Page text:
1915 would see Adams go 14-14 with a 2.87 ERA. He completed 30 of his 40 starts, completing 17 and racking up two shutouts. He registered a 1.073 WHIP (NL fifth), an 8.4 H/9, and a 1.249 BB/9 (NL third). The Pirates finished at 73-81, placing fifth in the National League.

Adams started out the 1916 season with a 2-9 record and a 5.72 ERA. It was revealed the source of his poor showing was a sore throwing shoulder. He spent 1917 with the "A" level Western League, between the St. Joseph Drummers and the Hutchinson Wheatshockers, going 20-13 with a 1.75 ERA. He continued his rehabilitation in 1918 with the American Association's "AA" level Kansas City Blues, going 14-3 with a 1.67 ERA. He rejoined the Pirates for three starts near the end of July, going 1-1 with a 1.19 ERA and a 0.838 WHIP.

In 1919, Adams opened the season back in the Pirates regular starting rotation. He went 17-10 (NL seventh in wins) with a 1.98 ERA (NL fifth) and NL leading figures of 0.896 WHIP and 4.00 K/BB. He completed 23 (NL fifth) of 29 starts (NL
eighth), appearing 34 times overall with six shutouts (NL third). He pitched 263.1 innings (NL seventh) allowing 7.280 H/9
(NL sixth) and walking an NL leading 0.786 walks per nine innings. He ranked third in the NL with a 7.3 WAR rating. On May 5th, he allowed five hits and struck out five Phillies in a 5-0 win over Philadelphia. He pitched an 11-inning, 1-0 shutout win over the Cincinnati Reds on August 30th, striking out five. September 18th would see him pitch a three hitter, striking out a season high six batters in a 7-0 win over the New York Giants. Pittsburgh finished 71-68, in fourth place.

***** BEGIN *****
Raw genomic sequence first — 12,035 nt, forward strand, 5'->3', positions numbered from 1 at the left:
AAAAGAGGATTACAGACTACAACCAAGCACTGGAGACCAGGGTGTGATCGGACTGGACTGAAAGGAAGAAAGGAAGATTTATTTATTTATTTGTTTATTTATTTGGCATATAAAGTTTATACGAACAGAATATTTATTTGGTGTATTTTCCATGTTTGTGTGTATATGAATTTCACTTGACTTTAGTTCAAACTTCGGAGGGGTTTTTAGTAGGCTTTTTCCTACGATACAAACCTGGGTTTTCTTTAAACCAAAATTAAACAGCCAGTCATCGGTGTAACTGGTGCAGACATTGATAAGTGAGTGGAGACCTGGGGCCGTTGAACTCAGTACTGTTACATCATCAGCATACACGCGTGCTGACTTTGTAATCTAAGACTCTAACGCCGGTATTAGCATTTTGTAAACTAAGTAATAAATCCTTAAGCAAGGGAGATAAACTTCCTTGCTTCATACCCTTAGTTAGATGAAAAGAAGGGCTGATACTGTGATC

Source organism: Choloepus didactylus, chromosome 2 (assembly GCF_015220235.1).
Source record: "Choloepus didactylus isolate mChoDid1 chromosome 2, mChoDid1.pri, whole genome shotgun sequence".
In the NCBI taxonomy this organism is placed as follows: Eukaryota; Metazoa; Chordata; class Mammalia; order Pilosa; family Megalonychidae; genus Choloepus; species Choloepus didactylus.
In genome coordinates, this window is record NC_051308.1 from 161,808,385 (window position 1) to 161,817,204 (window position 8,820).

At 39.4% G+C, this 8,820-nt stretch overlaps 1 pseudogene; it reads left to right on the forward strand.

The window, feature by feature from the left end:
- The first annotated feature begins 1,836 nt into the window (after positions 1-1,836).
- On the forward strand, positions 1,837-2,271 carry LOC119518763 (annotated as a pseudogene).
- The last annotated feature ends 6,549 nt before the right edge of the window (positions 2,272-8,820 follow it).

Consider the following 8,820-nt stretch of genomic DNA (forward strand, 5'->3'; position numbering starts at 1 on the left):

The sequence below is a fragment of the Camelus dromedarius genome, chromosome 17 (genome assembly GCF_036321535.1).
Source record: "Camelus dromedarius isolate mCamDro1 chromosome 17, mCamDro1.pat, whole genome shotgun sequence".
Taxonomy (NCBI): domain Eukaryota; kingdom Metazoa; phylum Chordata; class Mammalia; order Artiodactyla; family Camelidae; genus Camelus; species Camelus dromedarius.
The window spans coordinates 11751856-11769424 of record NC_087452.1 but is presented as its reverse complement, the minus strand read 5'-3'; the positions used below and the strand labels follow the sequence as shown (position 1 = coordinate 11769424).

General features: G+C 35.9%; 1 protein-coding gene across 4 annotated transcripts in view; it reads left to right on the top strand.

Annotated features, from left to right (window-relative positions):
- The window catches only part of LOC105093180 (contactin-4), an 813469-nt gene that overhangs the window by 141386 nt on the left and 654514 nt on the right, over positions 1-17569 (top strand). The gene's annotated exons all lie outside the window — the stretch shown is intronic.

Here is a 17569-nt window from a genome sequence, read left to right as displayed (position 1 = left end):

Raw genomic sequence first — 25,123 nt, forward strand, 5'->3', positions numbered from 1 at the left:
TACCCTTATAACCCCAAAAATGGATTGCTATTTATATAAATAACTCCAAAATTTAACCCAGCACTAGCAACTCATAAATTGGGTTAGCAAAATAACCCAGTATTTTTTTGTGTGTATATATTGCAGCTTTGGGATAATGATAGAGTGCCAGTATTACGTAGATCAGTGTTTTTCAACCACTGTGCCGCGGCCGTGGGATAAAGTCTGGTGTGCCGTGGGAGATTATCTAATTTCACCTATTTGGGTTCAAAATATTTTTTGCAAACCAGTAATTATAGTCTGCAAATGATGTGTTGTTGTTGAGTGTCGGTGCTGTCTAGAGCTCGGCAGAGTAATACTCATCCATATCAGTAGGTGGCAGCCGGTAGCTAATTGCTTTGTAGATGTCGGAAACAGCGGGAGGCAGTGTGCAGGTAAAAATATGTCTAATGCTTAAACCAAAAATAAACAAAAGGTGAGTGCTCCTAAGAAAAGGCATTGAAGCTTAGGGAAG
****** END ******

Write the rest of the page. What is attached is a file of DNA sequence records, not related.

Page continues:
1920 would see Adams go 17-13 with a 2.16 ERA (NL second). He led the NL with eight shutouts, a 0.981 WHIP, 0.6 BB/9, and 4.67 K/BB. He pitched 263 innings, striking out 84 and walking 18 batters. He ranked fourth in the NL with a 5.8 pWAR. He started 33 games (NL 10th), completing 18. On April 25th, he faced 55 batters and defeated the Chicago Cubs, 4-1 in 15 innings. He allowed 11 hits. On May 5th, in a 2-0 win over the Cubs, he pitched a complete game four hitter, striking out three. He earned a 1-0 win over the Phillies on July 8th, striking out six and allowing five hits. The Pirates finished fourth at 79-75.

Adams went 14-5 (an NL leading 73.7% win percentage) with a 2.64 ERA (NL second) in 1921. He started 20 games, completing 11 and finishing with two shutouts. He also had five relief appearances. He led the NL with a 1.081 WHIP, 1.013 BB/9, and 3.06 K/BB. He ranked 10th in the NL with a 3.6 pWAR and second with a H/9 of 8.719. On May 1st, in a 2-0 road win over the Cubs, he allowed three hits, striking out three in nine complete innings. He equalled the feat on July 2nd, in a 9-0 decision against the Cincinnati Reds. Pittsburgh posted a 90-63 record, finishing four games behind the pennant winning Giants.

Adams was already the oldest player in the National League to start the 1922 season, at 39 years of age. He accrued a 32-27 record over the next five seasons, starting 54 games out of 114 appearances and posting a 4.20 ERA. In 1925, he helped the Pirates to another World Championship (his second), allowing two hits in one inning as the Pirates won a seven game series over the American League Champion Washington Senators.

Adams retired after one more season in the minor leagues. He went into farming and newspaper reporting, He retired to Silver Springs, MD, where he lived with his wife until his passing in 1968.

All-Time Statline: 18 seasons, 194-139, 2.74 ERA, 481 games, 353 starts, 206 CG, 44 shutouts, 15 saves, 2991.1 innings pitched, 2832 hits allowed, 428 walks, 1036 strikeouts, 1.090 WHIP, 50.9 WAR (48.7 as a pitcher, 2.2 at the plate).

This is a FanPost and does not necessarily reflect the views of the managing editor (Charlie) or SB Nation. FanPosts are written by Bucs Dugout readers.